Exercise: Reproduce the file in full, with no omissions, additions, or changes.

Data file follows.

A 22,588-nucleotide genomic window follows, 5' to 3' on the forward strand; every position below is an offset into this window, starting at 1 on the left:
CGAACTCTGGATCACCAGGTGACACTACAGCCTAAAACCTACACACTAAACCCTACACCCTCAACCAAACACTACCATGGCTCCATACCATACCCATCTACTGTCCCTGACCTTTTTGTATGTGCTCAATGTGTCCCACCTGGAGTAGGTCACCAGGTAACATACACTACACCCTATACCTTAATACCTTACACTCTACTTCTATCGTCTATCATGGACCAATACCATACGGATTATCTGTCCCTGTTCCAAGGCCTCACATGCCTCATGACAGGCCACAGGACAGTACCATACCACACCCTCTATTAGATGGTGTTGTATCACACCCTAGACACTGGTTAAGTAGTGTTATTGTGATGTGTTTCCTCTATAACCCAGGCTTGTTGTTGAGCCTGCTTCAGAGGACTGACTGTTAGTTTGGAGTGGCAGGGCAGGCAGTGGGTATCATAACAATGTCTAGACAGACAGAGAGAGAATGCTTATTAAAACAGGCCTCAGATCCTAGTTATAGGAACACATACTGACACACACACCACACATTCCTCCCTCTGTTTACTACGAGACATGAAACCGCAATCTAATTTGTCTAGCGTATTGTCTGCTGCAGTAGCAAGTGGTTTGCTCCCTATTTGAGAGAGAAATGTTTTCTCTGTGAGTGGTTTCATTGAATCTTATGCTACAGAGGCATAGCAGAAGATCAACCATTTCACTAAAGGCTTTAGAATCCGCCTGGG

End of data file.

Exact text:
A 22,588-nucleotide genomic window follows, 5' to 3' on the forward strand; every position below is an offset into this window, starting at 1 on the left:
CGAACTCTGGATCACCAGGTGACACTACAGCCTAAAACCTACACACTAAACCCTACACCCTCAACCAAACACTACCATGGCTCCATACCATACCCATCTACTGTCCCTGACCTTTTTGTATGTGCTCAATGTGTCCCACCTGGAGTAGGTCACCAGGTAACATACACTACACCCTATACCTTAATACCTTACACTCTACTTCTATCGTCTATCATGGACCAATACCATACGGATTATCTGTCCCTGTTCCAAGGCCTCACATGCCTCATGACAGGCCACAGGACAGTACCATACCACACCCTCTATTAGATGGTGTTGTATCACACCCTAGACACTGGTTAAGTAGTGTTATTGTGATGTGTTTCCTCTATAACCCAGGCTTGTTGTTGAGCCTGCTTCAGAGGACTGACTGTTAGTTTGGAGTGGCAGGGCAGGCAGTGGGTATCATAACAATGTCTAGACAGACAGAGAGAGAATGCTTATTAAAACAGGCCTCAGATCCTAGTTATAGGAACACATACTGACACACACACCACACATTCCTCCCTCTGTTTACTACGAGACATGAAACCGCAATCTAATTTGTCTAGCGTATTGTCTGCTGCAGTAGCAAGTGGTTTGCTCCCTATTTGAGAGAGAAATGTTTTCTCTGTGAGTGGTTTCATTGAATCTTATGCTACAGAGGCATAGCAGAAGATCAACCATTTCACTAAAGGCTTTAGAATCCGCCTGGG